I think there is a burden of responsibility for children and adults with congenital heart disease (CHD), which is related to the idea of ‘heart warrior’ or ‘sick person as hero’. We feel a duty to be/act as normal as possible now we are ‘fixed’ by whatever surgery or treatment we may have had and back in society/back to school- back to a ‘normal life’.
Sandeep Jauhaur, in his book Heart, relates the story of Jacqueline Johnson, who, in 1952, was the first person to have “hypothermal treatment” (cooling down the body to hypothermic levels in order to slow down the heartbeat enough so that the heart can be operated on). He ends the narrative by saying, “By the end of the month, she was just another girl at school”. Jauhaur shows no thought for the girl’s feelings or aftereffects of surgery. Jacqueline is never going to be “just another girl at school”. Even if she appears that way to her parents, doctors and even her peers, I seriously doubt that she would have had no psychological reactions to her surgery, or that she would not have been seen as ‘different’ by her peers and treated as such when she returned to school. It is possible to do ‘normal’ things with CHD, but, for better or worse, your outlook on life is probably not going to be the same as the people around you.
[missing school and being slow] “served to underline in some young minds that there was something fundamentally ‘wrong’ with what they were”Kate Bull, Open Hearts
Somewhat miraculously, I didn’t miss a massive amount of school, but probably more than most of my peers. Almost every cold would turn into a chest infection, which meant days of lying on the sofa, taking lots of antibiotics and having physiotherapy on my chest – this latter involved me lying tipped sideways over on a heap of cushions and my mum slapping on my chest to try and loosen the mucus in it so I could cough it up. Yes, it was as tiresome and disgusting as it sounds. When I got better enough to go back to school my mum would come into school at least once a day and do my physio in the medical room (I think it was). I don’t know how she managed this, as she worked a lot when my brother and I were school age. But she did. I found it boring and annoying and obviously it did nothing for what little street cred I had. No, actually, I didn’t have any to begin with so that probably only mattered in my head! But I was slow. I was the stereotypical ‘weakling’ kid – the one with no coordination whom no one wanted to pick for their team. I still look back in some dismay at the fact that the teachers actually let pupils pick sides for games – it was an utterly humiliating practice for anyone who wasn’t good at sports, or unpopular or, you know, me. I really hope they don’t do things like that anymore.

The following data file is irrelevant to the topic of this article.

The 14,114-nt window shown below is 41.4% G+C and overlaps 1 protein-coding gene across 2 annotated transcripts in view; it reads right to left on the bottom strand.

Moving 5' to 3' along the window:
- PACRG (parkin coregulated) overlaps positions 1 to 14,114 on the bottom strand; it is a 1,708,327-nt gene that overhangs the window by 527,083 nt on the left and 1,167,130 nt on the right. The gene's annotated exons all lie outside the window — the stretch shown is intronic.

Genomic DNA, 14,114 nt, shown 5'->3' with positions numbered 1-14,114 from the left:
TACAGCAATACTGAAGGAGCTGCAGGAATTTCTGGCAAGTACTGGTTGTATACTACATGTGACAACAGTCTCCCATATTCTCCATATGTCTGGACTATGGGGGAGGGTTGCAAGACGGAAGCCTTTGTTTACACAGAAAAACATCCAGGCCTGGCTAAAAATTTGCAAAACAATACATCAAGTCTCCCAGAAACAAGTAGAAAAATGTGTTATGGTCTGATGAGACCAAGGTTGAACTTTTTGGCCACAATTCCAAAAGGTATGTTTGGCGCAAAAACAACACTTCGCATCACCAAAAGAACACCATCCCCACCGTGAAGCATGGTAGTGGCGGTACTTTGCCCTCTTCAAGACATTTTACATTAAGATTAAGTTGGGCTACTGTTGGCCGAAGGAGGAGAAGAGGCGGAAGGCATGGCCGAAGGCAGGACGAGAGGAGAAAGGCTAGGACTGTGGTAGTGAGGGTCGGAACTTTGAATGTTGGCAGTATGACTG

In any case, all this being different does make one think there is something wrong with what one is. People are basically telling you, either kindly (medics, parents) or cruelly (school bullies), that you are not the same as everyone else, that you are ‘other’. I think it is only a short step from there to self-doubt, low self-esteem, low self-efficacy, and at the worst end of the scale, self-hatred. And then if you add in the lack of attunement/attachment experienced by babies and young children with CHDs, it doesn’t paint a very happy picture.